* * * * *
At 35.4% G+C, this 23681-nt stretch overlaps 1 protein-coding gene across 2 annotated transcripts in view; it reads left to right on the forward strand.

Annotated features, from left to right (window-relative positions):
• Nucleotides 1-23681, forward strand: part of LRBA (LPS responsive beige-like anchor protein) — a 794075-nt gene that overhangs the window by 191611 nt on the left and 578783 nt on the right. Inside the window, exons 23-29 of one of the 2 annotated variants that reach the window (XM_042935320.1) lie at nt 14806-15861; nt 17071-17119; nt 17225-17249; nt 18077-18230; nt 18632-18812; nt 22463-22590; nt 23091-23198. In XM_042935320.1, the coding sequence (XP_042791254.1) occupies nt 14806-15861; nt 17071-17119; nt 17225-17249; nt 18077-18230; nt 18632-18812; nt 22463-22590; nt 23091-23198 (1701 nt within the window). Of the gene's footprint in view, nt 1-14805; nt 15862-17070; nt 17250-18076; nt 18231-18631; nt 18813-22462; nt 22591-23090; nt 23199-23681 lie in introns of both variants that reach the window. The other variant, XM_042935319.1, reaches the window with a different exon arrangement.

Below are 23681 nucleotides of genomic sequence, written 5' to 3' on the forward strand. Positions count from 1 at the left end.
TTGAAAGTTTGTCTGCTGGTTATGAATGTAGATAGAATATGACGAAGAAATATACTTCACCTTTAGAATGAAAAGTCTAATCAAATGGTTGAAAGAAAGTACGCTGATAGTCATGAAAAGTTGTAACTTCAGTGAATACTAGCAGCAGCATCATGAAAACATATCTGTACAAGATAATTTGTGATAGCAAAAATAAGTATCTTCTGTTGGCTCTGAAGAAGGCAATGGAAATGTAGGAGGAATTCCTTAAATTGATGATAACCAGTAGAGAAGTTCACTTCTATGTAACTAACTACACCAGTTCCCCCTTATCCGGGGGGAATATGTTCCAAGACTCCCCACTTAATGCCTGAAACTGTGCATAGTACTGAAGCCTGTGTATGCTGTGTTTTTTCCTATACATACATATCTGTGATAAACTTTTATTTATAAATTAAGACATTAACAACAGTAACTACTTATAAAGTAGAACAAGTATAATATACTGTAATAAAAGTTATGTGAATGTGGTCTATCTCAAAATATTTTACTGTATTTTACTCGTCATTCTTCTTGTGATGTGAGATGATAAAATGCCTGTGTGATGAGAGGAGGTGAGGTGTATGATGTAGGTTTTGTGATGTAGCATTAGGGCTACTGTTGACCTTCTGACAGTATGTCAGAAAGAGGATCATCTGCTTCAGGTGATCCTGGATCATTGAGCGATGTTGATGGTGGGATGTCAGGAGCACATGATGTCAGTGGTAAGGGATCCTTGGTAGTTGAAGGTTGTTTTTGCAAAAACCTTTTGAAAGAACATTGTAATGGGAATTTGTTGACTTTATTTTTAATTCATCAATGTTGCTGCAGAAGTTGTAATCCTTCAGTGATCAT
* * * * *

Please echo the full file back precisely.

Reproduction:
At 35.4% G+C, this 23681-nt stretch overlaps 1 protein-coding gene across 2 annotated transcripts in view; it reads left to right on the forward strand.

Annotated features, from left to right (window-relative positions):
• Nucleotides 1-23681, forward strand: part of LRBA (LPS responsive beige-like anchor protein) — a 794075-nt gene that overhangs the window by 191611 nt on the left and 578783 nt on the right. Inside the window, exons 23-29 of one of the 2 annotated variants that reach the window (XM_042935320.1) lie at nt 14806-15861; nt 17071-17119; nt 17225-17249; nt 18077-18230; nt 18632-18812; nt 22463-22590; nt 23091-23198. In XM_042935320.1, the coding sequence (XP_042791254.1) occupies nt 14806-15861; nt 17071-17119; nt 17225-17249; nt 18077-18230; nt 18632-18812; nt 22463-22590; nt 23091-23198 (1701 nt within the window). Of the gene's footprint in view, nt 1-14805; nt 15862-17070; nt 17250-18076; nt 18231-18631; nt 18813-22462; nt 22591-23090; nt 23199-23681 lie in introns of both variants that reach the window. The other variant, XM_042935319.1, reaches the window with a different exon arrangement.

Below are 23681 nucleotides of genomic sequence, written 5' to 3' on the forward strand. Positions count from 1 at the left end.
TTGAAAGTTTGTCTGCTGGTTATGAATGTAGATAGAATATGACGAAGAAATATACTTCACCTTTAGAATGAAAAGTCTAATCAAATGGTTGAAAGAAAGTACGCTGATAGTCATGAAAAGTTGTAACTTCAGTGAATACTAGCAGCAGCATCATGAAAACATATCTGTACAAGATAATTTGTGATAGCAAAAATAAGTATCTTCTGTTGGCTCTGAAGAAGGCAATGGAAATGTAGGAGGAATTCCTTAAATTGATGATAACCAGTAGAGAAGTTCACTTCTATGTAACTAACTACACCAGTTCCCCCTTATCCGGGGGGAATATGTTCCAAGACTCCCCACTTAATGCCTGAAACTGTGCATAGTACTGAAGCCTGTGTATGCTGTGTTTTTTCCTATACATACATATCTGTGATAAACTTTTATTTATAAATTAAGACATTAACAACAGTAACTACTTATAAAGTAGAACAAGTATAATATACTGTAATAAAAGTTATGTGAATGTGGTCTATCTCAAAATATTTTACTGTATTTTACTCGTCATTCTTCTTGTGATGTGAGATGATAAAATGCCTGTGTGATGAGAGGAGGTGAGGTGTATGATGTAGGTTTTGTGATGTAGCATTAGGGCTACTGTTGACCTTCTGACAGTATGTCAGAAAGAGGATCATCTGCTTCAGGTGATCCTGGATCATTGAGCGATGTTGATGGTGGGATGTCAGGAGCACATGATGTCAGTGGTAAGGGATCCTTGGTAGTTGAAGGTTGTTTTTGCAAAAACCTTTTGAAAGAACATTGTAATGGGAATTTGTTGACTTTATTTTTAATTCATCAATGTTGCTGCAGAAGTTGTAATCCTTCAGTGATCAT